That settled for me. I want to read novels that are mesmerizing, stunning and pitch-perfect; don't you? I bought the book and it went on my to-read list; but it wasn't until recently that I finally read it.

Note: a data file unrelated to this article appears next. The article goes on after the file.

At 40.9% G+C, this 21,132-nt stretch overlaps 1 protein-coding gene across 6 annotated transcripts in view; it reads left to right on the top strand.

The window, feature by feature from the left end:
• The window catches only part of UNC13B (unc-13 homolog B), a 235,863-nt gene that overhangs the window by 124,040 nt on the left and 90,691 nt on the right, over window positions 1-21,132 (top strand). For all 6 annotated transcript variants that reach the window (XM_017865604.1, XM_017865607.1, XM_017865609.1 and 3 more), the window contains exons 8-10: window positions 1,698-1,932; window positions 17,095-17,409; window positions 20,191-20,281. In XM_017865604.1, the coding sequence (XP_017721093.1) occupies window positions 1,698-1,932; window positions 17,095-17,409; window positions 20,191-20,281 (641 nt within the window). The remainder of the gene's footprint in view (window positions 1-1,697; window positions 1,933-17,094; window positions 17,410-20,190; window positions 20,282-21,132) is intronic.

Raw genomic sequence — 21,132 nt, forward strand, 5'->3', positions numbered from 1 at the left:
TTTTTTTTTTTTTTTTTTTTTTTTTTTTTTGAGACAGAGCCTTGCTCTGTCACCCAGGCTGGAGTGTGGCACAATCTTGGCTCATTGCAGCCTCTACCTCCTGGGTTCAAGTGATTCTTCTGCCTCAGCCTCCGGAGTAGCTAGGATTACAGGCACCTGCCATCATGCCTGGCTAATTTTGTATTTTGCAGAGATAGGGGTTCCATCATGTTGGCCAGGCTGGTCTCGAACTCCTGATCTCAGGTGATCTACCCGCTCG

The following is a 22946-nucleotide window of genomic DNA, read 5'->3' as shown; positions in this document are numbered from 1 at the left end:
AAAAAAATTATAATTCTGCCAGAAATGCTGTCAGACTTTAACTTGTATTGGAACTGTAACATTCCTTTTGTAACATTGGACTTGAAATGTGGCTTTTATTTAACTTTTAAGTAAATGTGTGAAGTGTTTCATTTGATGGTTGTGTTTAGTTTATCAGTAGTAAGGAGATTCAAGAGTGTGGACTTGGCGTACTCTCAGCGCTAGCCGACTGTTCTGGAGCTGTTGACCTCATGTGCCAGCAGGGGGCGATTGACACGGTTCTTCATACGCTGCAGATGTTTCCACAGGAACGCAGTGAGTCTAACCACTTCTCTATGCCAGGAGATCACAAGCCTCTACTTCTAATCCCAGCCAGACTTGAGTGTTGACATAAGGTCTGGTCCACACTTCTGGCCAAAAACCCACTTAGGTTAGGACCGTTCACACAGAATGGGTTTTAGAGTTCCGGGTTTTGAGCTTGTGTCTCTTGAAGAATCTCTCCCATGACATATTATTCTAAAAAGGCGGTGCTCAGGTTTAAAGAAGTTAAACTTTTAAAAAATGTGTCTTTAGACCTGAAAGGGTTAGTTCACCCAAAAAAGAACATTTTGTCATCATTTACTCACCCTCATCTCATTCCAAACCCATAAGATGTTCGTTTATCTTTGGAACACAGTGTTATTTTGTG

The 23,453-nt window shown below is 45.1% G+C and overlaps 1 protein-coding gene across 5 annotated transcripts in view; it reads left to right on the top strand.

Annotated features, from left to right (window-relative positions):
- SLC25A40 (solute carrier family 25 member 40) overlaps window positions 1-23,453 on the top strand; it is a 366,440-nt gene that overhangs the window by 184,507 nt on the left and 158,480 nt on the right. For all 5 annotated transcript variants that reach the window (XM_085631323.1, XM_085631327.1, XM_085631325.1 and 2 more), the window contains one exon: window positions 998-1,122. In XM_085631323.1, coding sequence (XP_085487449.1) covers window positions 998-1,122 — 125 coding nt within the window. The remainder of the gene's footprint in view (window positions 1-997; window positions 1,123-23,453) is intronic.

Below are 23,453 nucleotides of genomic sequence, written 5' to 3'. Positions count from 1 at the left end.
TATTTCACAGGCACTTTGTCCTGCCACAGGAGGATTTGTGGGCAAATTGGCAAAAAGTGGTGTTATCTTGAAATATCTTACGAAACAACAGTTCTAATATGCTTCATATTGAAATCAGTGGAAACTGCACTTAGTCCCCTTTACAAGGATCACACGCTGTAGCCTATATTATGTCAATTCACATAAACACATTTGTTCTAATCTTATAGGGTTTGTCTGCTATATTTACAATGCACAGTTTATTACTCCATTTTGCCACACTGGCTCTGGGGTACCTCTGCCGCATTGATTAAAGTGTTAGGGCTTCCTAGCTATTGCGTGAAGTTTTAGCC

The Other Hand deals with a topical issue in Britain—asylum seekers. The novel tells the story of Little Bee, an asylum seeker—an illegal asylum seeker, I shall thank you to keep in mind—which has more twists in it than a winding road in the south of France, and more drama than in Gone With the Wind.